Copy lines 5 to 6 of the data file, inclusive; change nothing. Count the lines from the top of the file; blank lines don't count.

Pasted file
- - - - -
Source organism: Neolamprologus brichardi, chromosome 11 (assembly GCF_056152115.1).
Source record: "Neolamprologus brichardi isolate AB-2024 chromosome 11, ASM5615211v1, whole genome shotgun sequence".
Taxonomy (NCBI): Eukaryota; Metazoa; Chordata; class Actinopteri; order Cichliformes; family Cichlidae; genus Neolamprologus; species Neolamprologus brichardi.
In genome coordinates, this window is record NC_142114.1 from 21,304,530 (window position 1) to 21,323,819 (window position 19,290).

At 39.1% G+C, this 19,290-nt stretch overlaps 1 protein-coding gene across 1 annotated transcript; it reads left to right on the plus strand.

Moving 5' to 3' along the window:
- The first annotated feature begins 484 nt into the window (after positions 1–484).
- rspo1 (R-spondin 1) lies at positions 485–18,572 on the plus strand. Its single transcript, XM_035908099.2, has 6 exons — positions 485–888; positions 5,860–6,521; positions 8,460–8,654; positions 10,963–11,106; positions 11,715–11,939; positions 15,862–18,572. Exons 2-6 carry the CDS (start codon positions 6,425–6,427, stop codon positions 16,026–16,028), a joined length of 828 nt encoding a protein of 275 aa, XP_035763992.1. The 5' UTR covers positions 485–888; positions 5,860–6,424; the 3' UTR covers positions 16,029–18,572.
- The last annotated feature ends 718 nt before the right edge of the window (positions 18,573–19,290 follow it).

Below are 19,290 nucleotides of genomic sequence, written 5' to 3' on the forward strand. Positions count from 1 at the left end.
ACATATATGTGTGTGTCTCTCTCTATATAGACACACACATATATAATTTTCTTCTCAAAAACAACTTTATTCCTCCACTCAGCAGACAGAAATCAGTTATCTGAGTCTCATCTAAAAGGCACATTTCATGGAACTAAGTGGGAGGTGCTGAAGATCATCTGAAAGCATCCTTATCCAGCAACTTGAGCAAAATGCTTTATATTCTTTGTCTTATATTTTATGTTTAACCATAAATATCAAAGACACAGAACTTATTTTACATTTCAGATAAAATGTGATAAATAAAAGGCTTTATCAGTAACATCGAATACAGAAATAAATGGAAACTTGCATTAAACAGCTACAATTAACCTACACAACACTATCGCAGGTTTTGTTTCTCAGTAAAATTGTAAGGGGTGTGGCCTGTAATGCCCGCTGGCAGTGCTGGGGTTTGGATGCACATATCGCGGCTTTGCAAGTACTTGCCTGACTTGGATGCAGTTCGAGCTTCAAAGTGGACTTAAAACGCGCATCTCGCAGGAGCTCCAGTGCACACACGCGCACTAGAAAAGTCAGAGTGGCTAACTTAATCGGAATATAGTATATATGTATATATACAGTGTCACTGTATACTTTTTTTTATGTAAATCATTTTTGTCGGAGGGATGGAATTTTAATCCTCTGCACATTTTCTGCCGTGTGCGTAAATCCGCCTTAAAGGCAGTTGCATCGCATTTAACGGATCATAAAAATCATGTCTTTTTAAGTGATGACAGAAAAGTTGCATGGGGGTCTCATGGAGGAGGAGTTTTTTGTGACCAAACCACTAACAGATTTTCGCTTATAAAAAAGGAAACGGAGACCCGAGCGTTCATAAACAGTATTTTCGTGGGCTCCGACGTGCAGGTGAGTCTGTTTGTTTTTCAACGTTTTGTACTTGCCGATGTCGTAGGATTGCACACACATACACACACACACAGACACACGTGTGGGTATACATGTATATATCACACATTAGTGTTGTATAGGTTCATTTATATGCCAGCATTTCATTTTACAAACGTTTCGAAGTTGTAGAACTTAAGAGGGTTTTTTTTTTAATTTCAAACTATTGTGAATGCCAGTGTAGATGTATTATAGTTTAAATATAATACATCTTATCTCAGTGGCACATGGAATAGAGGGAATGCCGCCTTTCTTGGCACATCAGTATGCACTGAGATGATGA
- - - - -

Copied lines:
At 39.1% G+C, this 19,290-nt stretch overlaps 1 protein-coding gene across 1 annotated transcript; it reads left to right on the plus strand.

Moving 5' to 3' along the window: